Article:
For educational purposes, one must not be treating the target audience like customers. One should never be providing lessons (training) in a particular user interface that prepares the children for dependency on a limited set of products they can neither afford nor control.

Getting as many laptops out there as possible, no matter the means, was perhaps the project’s mission once it had been revised. The collaboration with Microsoft was praised by some adults to whom computers are probably synonymous with Windows. Nonetheless, adults’ existing skills can be blinding. It’s hard to envision oneself in the shoes of a brand-new user, so options may not be assessed correctly.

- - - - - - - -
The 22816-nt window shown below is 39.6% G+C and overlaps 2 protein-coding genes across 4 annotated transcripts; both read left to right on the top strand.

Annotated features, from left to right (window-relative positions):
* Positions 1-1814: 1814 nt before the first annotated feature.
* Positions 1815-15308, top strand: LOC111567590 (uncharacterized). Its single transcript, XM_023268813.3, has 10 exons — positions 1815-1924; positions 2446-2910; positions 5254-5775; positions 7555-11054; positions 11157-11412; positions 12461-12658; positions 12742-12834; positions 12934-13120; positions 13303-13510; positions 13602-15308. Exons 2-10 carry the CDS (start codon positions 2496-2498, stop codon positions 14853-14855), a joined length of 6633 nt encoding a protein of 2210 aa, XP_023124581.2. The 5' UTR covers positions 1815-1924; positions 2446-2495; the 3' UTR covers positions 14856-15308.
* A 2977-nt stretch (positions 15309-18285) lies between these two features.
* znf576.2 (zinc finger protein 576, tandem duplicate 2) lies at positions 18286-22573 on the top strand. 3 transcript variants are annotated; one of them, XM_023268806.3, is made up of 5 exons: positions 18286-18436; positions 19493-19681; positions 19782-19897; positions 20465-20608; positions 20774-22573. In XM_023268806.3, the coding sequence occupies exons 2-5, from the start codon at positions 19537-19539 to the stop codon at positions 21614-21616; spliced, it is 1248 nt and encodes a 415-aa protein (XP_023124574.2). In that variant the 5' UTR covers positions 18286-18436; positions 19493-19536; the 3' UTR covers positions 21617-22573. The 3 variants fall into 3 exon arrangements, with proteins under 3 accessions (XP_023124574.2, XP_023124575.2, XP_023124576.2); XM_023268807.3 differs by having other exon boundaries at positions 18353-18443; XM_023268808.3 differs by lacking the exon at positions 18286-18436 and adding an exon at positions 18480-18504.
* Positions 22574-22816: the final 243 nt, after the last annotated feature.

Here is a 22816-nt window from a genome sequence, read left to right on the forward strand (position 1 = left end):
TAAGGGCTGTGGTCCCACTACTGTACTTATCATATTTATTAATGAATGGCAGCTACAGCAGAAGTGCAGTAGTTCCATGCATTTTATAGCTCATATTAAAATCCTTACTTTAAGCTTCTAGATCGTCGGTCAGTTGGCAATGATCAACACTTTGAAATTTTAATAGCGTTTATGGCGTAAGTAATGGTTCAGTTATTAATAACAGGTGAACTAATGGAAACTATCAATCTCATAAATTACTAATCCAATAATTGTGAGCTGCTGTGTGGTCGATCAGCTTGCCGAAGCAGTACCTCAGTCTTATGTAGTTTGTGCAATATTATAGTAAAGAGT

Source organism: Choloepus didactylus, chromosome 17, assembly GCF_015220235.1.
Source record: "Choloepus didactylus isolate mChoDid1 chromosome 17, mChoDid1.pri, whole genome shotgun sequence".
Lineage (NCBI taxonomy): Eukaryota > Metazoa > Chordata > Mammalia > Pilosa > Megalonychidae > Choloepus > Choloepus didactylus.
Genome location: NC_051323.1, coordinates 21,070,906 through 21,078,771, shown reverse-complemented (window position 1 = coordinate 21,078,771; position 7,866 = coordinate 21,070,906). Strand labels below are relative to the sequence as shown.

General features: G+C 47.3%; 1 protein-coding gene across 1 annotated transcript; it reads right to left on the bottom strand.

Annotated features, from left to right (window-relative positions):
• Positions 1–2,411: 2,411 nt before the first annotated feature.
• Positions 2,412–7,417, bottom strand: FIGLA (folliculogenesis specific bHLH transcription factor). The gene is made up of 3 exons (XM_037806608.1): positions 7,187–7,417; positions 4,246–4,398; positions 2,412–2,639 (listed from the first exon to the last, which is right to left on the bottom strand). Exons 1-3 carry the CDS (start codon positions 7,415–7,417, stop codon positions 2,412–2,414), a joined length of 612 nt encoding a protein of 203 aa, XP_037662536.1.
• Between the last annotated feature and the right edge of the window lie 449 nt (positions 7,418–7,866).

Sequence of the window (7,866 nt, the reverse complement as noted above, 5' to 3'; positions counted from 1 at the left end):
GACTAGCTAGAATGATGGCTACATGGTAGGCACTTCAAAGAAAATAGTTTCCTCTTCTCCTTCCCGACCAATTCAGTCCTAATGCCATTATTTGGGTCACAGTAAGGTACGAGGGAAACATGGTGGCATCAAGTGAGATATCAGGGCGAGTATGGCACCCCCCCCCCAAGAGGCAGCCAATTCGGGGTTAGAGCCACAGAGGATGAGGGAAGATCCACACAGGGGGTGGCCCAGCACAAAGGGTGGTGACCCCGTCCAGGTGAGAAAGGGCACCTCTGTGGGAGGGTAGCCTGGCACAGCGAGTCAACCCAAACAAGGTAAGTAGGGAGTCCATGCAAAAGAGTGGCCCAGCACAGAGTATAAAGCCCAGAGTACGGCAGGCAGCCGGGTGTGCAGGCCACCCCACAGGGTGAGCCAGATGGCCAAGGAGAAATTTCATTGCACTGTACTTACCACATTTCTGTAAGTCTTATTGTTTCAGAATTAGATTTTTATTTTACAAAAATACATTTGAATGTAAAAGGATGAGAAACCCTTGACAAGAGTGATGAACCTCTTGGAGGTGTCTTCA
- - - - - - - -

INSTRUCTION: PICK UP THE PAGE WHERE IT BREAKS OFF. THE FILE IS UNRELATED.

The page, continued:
Justification with Name-calling

After changes were made to the project’s direction, things got a little confrontational, which is truly a shame. Those who support the project’s original goals were at times labeled “open source fundamentalists,” which is a religious equivalent of some more political slurs such as “communists”. It’s a daemonisation technique that lacks reasonable logic.

Free software is neither politics nor a religion. It’s an engineering practice that prevailed in the industry long before proprietary software came about. Today’s principal backbones, including the Internet, are largely based on Free software.